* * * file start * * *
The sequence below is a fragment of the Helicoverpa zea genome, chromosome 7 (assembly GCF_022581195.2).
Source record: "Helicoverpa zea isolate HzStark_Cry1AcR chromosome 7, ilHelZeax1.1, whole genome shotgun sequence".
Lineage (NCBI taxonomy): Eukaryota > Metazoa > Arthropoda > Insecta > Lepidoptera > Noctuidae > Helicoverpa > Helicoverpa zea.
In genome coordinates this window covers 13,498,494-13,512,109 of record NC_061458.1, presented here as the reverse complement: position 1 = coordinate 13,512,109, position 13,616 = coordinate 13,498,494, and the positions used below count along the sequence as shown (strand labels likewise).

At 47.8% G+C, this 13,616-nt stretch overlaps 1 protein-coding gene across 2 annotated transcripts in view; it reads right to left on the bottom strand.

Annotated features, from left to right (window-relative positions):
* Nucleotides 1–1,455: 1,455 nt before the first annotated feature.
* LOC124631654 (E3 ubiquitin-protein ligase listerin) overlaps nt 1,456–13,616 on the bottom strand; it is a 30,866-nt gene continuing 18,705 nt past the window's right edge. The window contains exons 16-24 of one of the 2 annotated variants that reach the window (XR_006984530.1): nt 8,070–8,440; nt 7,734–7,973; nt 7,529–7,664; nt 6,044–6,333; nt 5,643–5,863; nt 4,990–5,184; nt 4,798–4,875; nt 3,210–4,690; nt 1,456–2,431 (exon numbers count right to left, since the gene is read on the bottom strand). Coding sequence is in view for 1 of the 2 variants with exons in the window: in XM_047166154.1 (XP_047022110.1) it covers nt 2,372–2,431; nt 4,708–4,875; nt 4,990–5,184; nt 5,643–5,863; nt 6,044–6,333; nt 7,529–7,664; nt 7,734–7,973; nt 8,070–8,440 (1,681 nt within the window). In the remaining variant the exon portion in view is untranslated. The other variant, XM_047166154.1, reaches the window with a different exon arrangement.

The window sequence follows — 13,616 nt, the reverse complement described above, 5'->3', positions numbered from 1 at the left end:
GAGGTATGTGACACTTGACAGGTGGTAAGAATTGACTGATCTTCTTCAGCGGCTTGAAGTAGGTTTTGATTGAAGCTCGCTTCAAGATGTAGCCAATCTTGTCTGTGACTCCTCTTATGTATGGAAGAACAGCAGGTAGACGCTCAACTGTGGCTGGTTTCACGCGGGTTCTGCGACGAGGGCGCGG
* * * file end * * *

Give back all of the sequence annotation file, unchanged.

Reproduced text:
The sequence below is a fragment of the Helicoverpa zea genome, chromosome 7 (assembly GCF_022581195.2).
Source record: "Helicoverpa zea isolate HzStark_Cry1AcR chromosome 7, ilHelZeax1.1, whole genome shotgun sequence".
Lineage (NCBI taxonomy): Eukaryota > Metazoa > Arthropoda > Insecta > Lepidoptera > Noctuidae > Helicoverpa > Helicoverpa zea.
In genome coordinates this window covers 13,498,494-13,512,109 of record NC_061458.1, presented here as the reverse complement: position 1 = coordinate 13,512,109, position 13,616 = coordinate 13,498,494, and the positions used below count along the sequence as shown (strand labels likewise).

At 47.8% G+C, this 13,616-nt stretch overlaps 1 protein-coding gene across 2 annotated transcripts in view; it reads right to left on the bottom strand.

Annotated features, from left to right (window-relative positions):
* Nucleotides 1–1,455: 1,455 nt before the first annotated feature.
* LOC124631654 (E3 ubiquitin-protein ligase listerin) overlaps nt 1,456–13,616 on the bottom strand; it is a 30,866-nt gene continuing 18,705 nt past the window's right edge. The window contains exons 16-24 of one of the 2 annotated variants that reach the window (XR_006984530.1): nt 8,070–8,440; nt 7,734–7,973; nt 7,529–7,664; nt 6,044–6,333; nt 5,643–5,863; nt 4,990–5,184; nt 4,798–4,875; nt 3,210–4,690; nt 1,456–2,431 (exon numbers count right to left, since the gene is read on the bottom strand). Coding sequence is in view for 1 of the 2 variants with exons in the window: in XM_047166154.1 (XP_047022110.1) it covers nt 2,372–2,431; nt 4,708–4,875; nt 4,990–5,184; nt 5,643–5,863; nt 6,044–6,333; nt 7,529–7,664; nt 7,734–7,973; nt 8,070–8,440 (1,681 nt within the window). In the remaining variant the exon portion in view is untranslated. The other variant, XM_047166154.1, reaches the window with a different exon arrangement.

The window sequence follows — 13,616 nt, the reverse complement described above, 5'->3', positions numbered from 1 at the left end:
GAGGTATGTGACACTTGACAGGTGGTAAGAATTGACTGATCTTCTTCAGCGGCTTGAAGTAGGTTTTGATTGAAGCTCGCTTCAAGATGTAGCCAATCTTGTCTGTGACTCCTCTTATGTATGGAAGAACAGCAGGTAGACGCTCAACTGTGGCTGGTTTCACGCGGGTTCTGCGACGAGGGCGCGG